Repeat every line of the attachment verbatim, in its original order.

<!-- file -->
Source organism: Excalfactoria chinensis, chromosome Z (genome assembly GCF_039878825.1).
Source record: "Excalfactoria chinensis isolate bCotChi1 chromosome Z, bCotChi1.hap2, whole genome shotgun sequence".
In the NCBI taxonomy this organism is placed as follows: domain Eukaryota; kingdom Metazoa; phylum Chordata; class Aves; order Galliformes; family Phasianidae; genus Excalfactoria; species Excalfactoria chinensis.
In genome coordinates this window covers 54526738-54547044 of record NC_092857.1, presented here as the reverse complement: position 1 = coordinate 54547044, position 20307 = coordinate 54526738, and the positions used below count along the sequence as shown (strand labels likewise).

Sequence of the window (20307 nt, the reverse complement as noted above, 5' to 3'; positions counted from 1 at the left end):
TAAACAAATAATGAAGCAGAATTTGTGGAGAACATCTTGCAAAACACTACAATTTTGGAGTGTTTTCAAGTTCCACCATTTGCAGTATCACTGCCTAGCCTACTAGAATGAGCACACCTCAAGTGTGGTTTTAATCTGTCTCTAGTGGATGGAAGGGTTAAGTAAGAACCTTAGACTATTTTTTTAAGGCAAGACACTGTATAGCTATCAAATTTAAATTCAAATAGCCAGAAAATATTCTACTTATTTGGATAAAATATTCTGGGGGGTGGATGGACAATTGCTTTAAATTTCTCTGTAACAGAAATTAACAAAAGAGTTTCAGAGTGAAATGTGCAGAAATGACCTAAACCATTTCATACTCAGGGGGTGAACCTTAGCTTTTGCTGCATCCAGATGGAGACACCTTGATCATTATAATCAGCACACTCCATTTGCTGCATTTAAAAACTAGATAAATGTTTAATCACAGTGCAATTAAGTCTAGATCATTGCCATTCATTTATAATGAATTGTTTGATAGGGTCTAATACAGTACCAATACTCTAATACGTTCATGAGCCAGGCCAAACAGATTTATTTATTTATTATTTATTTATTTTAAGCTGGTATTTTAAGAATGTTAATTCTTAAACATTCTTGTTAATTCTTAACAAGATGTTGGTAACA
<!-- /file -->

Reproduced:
Source organism: Excalfactoria chinensis, chromosome Z (genome assembly GCF_039878825.1).
Source record: "Excalfactoria chinensis isolate bCotChi1 chromosome Z, bCotChi1.hap2, whole genome shotgun sequence".
In the NCBI taxonomy this organism is placed as follows: domain Eukaryota; kingdom Metazoa; phylum Chordata; class Aves; order Galliformes; family Phasianidae; genus Excalfactoria; species Excalfactoria chinensis.
In genome coordinates this window covers 54526738-54547044 of record NC_092857.1, presented here as the reverse complement: position 1 = coordinate 54547044, position 20307 = coordinate 54526738, and the positions used below count along the sequence as shown (strand labels likewise).

Sequence of the window (20307 nt, the reverse complement as noted above, 5' to 3'; positions counted from 1 at the left end):
TAAACAAATAATGAAGCAGAATTTGTGGAGAACATCTTGCAAAACACTACAATTTTGGAGTGTTTTCAAGTTCCACCATTTGCAGTATCACTGCCTAGCCTACTAGAATGAGCACACCTCAAGTGTGGTTTTAATCTGTCTCTAGTGGATGGAAGGGTTAAGTAAGAACCTTAGACTATTTTTTTAAGGCAAGACACTGTATAGCTATCAAATTTAAATTCAAATAGCCAGAAAATATTCTACTTATTTGGATAAAATATTCTGGGGGGTGGATGGACAATTGCTTTAAATTTCTCTGTAACAGAAATTAACAAAAGAGTTTCAGAGTGAAATGTGCAGAAATGACCTAAACCATTTCATACTCAGGGGGTGAACCTTAGCTTTTGCTGCATCCAGATGGAGACACCTTGATCATTATAATCAGCACACTCCATTTGCTGCATTTAAAAACTAGATAAATGTTTAATCACAGTGCAATTAAGTCTAGATCATTGCCATTCATTTATAATGAATTGTTTGATAGGGTCTAATACAGTACCAATACTCTAATACGTTCATGAGCCAGGCCAAACAGATTTATTTATTTATTATTTATTTATTTTAAGCTGGTATTTTAAGAATGTTAATTCTTAAACATTCTTGTTAATTCTTAACAAGATGTTGGTAACA